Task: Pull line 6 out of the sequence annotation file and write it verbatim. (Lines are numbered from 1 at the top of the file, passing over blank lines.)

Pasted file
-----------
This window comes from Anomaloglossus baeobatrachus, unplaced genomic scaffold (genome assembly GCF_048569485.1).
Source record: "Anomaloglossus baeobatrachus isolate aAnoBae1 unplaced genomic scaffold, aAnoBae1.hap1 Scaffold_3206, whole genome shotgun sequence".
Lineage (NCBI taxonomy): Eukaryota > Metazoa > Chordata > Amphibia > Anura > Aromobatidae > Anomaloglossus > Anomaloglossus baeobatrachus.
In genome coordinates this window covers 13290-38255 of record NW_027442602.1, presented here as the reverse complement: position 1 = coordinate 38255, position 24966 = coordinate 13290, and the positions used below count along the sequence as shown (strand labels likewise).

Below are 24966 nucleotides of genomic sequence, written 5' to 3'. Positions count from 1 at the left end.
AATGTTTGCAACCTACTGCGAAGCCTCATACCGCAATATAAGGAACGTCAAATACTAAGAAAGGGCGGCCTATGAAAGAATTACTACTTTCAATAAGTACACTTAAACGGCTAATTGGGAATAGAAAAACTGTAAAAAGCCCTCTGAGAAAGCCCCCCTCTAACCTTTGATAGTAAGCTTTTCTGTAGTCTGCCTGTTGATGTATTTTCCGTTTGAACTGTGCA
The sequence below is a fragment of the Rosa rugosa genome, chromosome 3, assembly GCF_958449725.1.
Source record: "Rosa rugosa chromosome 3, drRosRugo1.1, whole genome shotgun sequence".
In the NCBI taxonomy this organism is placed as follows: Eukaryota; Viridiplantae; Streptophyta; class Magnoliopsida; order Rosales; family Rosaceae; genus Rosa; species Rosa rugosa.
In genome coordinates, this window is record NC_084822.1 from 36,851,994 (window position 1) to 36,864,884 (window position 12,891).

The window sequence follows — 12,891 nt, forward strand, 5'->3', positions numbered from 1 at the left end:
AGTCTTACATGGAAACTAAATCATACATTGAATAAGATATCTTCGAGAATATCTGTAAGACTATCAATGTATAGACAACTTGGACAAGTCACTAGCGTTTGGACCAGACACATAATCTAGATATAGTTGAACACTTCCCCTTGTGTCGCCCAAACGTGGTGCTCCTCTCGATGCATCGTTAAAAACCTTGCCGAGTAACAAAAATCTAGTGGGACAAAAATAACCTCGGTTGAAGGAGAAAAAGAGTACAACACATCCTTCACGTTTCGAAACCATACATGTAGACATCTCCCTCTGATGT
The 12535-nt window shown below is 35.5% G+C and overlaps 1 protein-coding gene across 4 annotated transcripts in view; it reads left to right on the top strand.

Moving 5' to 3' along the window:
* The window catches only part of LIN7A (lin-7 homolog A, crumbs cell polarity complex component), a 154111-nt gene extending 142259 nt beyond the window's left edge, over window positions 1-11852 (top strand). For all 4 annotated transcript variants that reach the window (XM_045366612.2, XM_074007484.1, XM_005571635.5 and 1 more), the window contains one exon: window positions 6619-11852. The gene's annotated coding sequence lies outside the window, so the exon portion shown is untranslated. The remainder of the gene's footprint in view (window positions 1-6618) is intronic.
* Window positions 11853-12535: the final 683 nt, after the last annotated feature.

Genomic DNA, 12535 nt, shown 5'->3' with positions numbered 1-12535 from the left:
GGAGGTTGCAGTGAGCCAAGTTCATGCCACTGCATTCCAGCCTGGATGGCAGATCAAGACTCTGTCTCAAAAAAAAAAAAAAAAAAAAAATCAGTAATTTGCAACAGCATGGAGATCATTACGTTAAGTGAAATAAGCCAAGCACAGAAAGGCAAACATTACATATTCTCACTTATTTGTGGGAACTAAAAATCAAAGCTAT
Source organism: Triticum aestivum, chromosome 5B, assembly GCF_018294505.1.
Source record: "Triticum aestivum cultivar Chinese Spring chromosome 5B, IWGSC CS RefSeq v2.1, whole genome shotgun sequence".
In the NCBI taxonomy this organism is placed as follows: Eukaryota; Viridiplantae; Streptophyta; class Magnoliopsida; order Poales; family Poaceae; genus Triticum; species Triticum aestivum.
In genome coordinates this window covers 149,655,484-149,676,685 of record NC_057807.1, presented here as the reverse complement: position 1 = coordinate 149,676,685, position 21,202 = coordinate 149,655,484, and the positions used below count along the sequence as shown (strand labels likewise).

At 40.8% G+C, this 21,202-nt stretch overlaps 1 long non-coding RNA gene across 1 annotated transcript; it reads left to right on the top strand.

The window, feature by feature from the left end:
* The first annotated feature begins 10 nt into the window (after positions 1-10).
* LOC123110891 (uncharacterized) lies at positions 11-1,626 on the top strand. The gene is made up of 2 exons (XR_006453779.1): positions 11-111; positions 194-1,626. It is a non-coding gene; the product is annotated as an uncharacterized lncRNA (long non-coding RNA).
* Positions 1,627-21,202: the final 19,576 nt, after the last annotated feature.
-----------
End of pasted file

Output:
AATGTTTGCAACCTACTGCGAAGCCTCATACCGCAATATAAGGAACGTCAAATACTAAGAAAGGGCGGCCTATGAAAGAATTACTACTTTCAATAAGTACACTTAAACGGCTAATTGGGAATAGAAAAACTGTAAAAAGCCCTCTGAGAAAGCCCCCCTCTAACCTTTGATAGTAAGCTTTTCTGTAGTCTGCCTGTTGATGTATTTTCCGTTTGAACTGTGCA